Some men sit in wagons drawn by horses while others stand on the wood boardwalk in front of a Pioneer Saloon.
Shaniko celebrates the Fourth of July in 1895. (Courtesy of Oregon State Library)
Shape of the State of Oregon with a marker in the upper mid section for the location of the town of Shaniko.
Brick two-story building with "Shaniko Hotel" painted on the side.
The Shaniko Hotel. (Oregon State Archives, 2019)
Get a high resolution copy of the hotel in the Oregon Scenic Images Collection​.
View the Shaniko Hotel in the 1960s. (Courtesy of Ben Maxwell Collection)
The formerly famous Shaniko was originally called Cross Hollow. A post office by that name opened in 1879 with August Scherneckau as postmaster. A few years later in 1887, the Cross Hollow post office closed, then the “Shaniko” post office reopened in 1900.

In the early 1900s, Shaniko served as a transit hub for the Columbia Southern Railway. At the time, the town lay at the center of 20,000 square miles of wool and wheat land. By 1901, Shaniko was Wasco County’s fifth largest city. It had the largest wool warehouse in the state, in which 4 million pounds were stored and sold. It was 1903 when Shaniko gained the nickname “Wool Capital of the World.” That year the town shipped over 1 million bushels of wheat and over 2,000 tons of wool. This amounted to some $3 million in wool sales alone. A year later in 1904, the wool sales were up to $5 million. Shaniko saw conflict in Oregon’s Range Wars, and was one of the rare places where shepherds fended off the cattlemen.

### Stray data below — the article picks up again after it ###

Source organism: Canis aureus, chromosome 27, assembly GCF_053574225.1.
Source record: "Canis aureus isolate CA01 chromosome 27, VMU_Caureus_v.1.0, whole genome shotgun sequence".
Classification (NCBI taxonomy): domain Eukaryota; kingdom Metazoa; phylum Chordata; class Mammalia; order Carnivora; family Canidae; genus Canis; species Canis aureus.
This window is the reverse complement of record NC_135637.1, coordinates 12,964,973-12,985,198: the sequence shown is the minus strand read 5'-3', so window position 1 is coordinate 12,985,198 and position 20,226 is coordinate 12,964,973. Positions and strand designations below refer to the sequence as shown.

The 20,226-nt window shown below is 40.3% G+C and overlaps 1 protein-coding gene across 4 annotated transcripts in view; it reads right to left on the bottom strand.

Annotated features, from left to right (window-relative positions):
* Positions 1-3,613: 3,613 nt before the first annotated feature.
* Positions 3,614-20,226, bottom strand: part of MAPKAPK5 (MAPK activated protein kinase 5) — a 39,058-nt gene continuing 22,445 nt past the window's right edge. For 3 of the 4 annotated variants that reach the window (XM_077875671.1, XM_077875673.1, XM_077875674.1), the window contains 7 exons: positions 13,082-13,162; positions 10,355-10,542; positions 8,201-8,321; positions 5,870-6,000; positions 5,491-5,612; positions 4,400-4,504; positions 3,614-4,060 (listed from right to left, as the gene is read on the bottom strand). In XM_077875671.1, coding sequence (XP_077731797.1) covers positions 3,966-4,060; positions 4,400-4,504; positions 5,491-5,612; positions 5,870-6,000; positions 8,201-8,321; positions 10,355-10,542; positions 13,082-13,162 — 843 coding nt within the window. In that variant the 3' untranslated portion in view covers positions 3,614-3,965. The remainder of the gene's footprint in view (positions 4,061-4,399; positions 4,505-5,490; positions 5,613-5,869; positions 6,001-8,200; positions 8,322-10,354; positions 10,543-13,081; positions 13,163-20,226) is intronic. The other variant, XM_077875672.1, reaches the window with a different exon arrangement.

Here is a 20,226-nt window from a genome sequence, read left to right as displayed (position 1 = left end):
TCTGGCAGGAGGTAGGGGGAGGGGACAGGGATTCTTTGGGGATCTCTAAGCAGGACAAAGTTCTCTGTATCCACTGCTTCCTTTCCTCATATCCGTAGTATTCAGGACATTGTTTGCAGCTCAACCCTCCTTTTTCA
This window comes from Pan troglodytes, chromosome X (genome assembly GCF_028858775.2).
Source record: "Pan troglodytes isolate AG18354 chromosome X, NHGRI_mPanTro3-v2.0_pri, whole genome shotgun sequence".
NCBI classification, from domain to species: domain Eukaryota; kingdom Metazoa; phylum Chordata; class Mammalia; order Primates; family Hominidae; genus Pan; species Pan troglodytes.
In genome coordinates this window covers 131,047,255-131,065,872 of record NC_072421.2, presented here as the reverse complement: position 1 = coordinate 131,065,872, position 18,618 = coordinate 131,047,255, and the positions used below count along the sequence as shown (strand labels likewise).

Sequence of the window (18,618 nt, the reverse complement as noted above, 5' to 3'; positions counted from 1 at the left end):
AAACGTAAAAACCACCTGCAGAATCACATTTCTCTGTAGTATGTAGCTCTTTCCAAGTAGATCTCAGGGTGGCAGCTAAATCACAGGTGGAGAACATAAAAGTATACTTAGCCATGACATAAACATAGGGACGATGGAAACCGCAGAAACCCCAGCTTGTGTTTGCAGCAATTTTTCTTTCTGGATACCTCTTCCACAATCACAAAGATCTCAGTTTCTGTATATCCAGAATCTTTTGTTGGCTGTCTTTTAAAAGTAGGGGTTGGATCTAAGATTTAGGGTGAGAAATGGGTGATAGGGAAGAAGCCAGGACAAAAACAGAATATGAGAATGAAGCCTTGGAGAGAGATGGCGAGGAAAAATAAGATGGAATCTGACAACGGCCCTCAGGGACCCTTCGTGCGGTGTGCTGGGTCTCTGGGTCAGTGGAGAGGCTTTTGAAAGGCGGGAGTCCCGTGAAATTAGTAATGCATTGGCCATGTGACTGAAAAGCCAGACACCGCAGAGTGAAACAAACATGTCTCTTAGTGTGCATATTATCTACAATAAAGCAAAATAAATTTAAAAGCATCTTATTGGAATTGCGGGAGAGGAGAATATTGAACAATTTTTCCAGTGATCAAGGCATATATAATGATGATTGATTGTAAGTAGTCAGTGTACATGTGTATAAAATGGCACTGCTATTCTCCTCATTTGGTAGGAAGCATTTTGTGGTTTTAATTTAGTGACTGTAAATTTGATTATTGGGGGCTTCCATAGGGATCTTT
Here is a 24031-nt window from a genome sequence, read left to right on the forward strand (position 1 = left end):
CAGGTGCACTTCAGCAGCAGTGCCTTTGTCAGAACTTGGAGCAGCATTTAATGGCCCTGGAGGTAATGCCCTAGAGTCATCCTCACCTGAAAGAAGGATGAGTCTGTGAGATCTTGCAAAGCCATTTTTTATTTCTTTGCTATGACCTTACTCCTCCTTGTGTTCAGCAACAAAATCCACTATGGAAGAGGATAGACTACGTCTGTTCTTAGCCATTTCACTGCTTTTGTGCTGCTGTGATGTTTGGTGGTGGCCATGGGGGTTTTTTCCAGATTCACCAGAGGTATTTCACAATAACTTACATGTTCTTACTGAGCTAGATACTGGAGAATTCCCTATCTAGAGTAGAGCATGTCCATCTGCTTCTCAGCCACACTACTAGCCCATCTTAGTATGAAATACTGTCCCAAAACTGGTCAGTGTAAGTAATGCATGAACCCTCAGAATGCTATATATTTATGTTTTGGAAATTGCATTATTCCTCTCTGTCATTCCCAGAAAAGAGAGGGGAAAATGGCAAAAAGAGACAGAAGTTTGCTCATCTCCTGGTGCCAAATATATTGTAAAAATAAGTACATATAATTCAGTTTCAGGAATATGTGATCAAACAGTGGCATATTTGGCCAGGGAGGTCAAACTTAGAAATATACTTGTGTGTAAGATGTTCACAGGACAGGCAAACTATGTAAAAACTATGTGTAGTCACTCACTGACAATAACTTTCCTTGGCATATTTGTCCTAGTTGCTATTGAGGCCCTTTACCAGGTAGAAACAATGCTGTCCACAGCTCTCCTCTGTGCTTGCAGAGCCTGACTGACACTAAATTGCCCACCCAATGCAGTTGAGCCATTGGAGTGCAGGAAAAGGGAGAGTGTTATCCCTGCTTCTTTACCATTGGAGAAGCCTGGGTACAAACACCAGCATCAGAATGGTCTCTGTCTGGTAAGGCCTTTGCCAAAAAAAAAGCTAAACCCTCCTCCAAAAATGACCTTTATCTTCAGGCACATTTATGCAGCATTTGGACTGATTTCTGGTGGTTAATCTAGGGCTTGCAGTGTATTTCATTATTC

The good times wouldn’t last, however. In 1911, the Oregon-Washington Railroad and Navigation Company opened a route linking Portland to Bend through the Deschutes River canyon. The new line diverted traffic from the Columbia Southern, and Shaniko began its decline. Passenger service to Shaniko ended in the early 1930s, and the entire line stopped running in 1966.

School is a one-story structure with a shake-covered hipped roof, boxed eaves, and shiplap siding. The entry is a two-story octagonal tower.
The Shaniko School. (Oregon State Archives, 2013)
Get a high resolution copy of the school in the Oregon Scenic Images Collection​.
View the Shaniko School in 1954 (Courtesy of Ben Maxwell Collection)
Shaniko won a few short reprieves in its story. It housed workers and their families during the construction of Highway 97. The town’s businesses benefited from the grading and improving of roads in Wasco County in the 1920s and 1930s, and the building of a gas pipeline in the 1950s. Finally, in 1959 the Oregon Centennial Commission awarded Shaniko with the odd title: “Oregon’s Ghost Town of the Year.” The population dwindled after this to a few dozen people.

In the 1980s a developer tried to restore the Shaniko Hotel but later sold the property to Oregon businessman Robert B. Pamplin Jr. He purchased the hotel as well as a few small businesses and city lots in 2000. Pamplin renovated some buildings and planned to build new houses for workers who would cater to tourists. But in 2008, the Shaniko City Council and the state of Oregon denied Pamplin an easement from a well on one of his lots to supply water to the hotel and restaurant. He shut down the hotel and cafe, capped off the well, and closed shop.

Shaniko attracts ghost town tourists every year, but water issues prevent large scale tourism. A few structures still stand, like the old wooden water tower, city hall complete with an old jail, the school, and the old post office. Local businesses operate from April to September for what tourists they receive. Each year in August, an event known as “Shaniko Days” attracts hundreds of people. The Shaniko Preservation Guild, organized in 2004, operates a museum, hosts an annual wool gathering, and sponsors the yearly Tygh Valley Bluegrass Jamboree as well as The Ragtime & Vintage Music Festival.

More Shaniko Photos